Sunday, December 18, 2011

Predicate C#

What is a Predicate?

The predicate is just a generic delegate that is defined in the .net framework class library. In the framework library, it is defined as

public delegate bool Predicate<T>(T obj);

This delegate is used for searching purposes.

Predicate Example

The FindAll() method in List<T> expects an instance of the predicate as a parameter. In the example below I show you how to do that.

using System;
using System.Collections.Generic;
using System.Linq;
using System.Text;
using System.Linq.Expressions;

namespace PlayLambda
    public class Person
        public string name;
        public int Age;


    class Program

        static void Main(string[] args)
            Person P1 = new Person();
   = "Mike";
            P1.Age = 37;

            Person P2 = new Person();
   = "Tommy";
            P2.Age = 13;

            Person P3 = new Person();
   = "Kim";
            P3.Age = 27;

            List<Person> People = new List<Person>();


            Predicate<Person> myPredicate = IsDrinkingAge;

                     //FindAll() expects an instance of the Predicate as a parameter
            foreach (Person p in People.FindAll(myPredicate))
                Console.WriteLine("This person can legally drink: " +;


        static bool IsDrinkingAge(Person p)
            //The signature of this method should match the signature of the predicate
            if (p.Age > 21)
                return true;
                return false;



Shown below is the output of this program

Wednesday, December 14, 2011

What is LINQ?

Traditionally C# (like C++, java etc) has been an imperative programming language. That means if you want to fetch data from a source or dataset, we have to give the compiler a detailed set of precise instructions. For instance, suppose I have a datatable that has information on all my employees. If I want to find the salary of an employee named John, I would have to write code to loop thru every row in the datatable.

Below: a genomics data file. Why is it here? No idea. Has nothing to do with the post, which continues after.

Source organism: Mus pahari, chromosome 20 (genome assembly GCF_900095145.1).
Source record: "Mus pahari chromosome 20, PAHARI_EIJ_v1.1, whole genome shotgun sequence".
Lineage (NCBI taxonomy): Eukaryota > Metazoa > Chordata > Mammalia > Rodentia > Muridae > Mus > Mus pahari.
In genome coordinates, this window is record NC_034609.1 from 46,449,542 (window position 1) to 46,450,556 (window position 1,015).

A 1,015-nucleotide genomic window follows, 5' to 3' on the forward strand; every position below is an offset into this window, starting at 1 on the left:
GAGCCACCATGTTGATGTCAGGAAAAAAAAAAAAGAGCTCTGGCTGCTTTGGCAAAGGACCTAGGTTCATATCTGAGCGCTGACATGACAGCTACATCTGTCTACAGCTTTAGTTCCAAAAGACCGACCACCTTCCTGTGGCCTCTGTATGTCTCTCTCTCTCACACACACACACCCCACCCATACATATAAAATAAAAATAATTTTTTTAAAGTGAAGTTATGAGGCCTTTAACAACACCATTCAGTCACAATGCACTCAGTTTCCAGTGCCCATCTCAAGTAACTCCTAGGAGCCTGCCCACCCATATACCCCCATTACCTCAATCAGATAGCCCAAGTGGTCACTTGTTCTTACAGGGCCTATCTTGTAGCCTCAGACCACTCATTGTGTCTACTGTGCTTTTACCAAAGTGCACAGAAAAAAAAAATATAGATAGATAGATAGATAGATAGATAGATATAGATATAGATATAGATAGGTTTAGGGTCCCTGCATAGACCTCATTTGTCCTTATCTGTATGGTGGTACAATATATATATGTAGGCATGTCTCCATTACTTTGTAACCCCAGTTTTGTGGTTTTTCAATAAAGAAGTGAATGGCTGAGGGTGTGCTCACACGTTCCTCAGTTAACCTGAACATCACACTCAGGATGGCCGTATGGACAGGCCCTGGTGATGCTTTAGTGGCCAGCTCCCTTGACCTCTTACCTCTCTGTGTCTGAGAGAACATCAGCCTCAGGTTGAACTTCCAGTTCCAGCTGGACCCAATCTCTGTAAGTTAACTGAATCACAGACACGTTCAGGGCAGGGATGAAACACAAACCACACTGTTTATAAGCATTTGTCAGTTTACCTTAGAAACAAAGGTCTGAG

Now suppose the same table is there in a SQL database. If I need to find the salary of John, all I would do is write something like

Select salary from tblEmployees where firstName='John'

As you can notice, in SQL I don't have to write code to loop through all the rows in the table.  DBMS does the job of looping through for me. This way of coding where you just declare what you want and the job gets done behind the scene by some engine for you, is called declarative programming.

 So what we have learned above can be summed up as

Imperative programming:  :  Give detailed steps to get required data. eg C#,C++ etc
Declarative programming (functional programming)  :  Tell the computer what you need and it will be fetched for you. eg SQL

Clearly, compared to imperative programming,  declarative programming requires a lot lesser code to retrieve data. LINQ is the way to write declarative code in C#.

Type Inference

In C# you can write

var x = "hello";

Since "hello" is a string, x becomes a string at compile time. This is called type inference. (As in, the type of variable x got inferred.)

If you try something like
var x = "hello";
int b = a;

The compiler will throw an error: Cannot implicitly convert type 'int' to 'string'.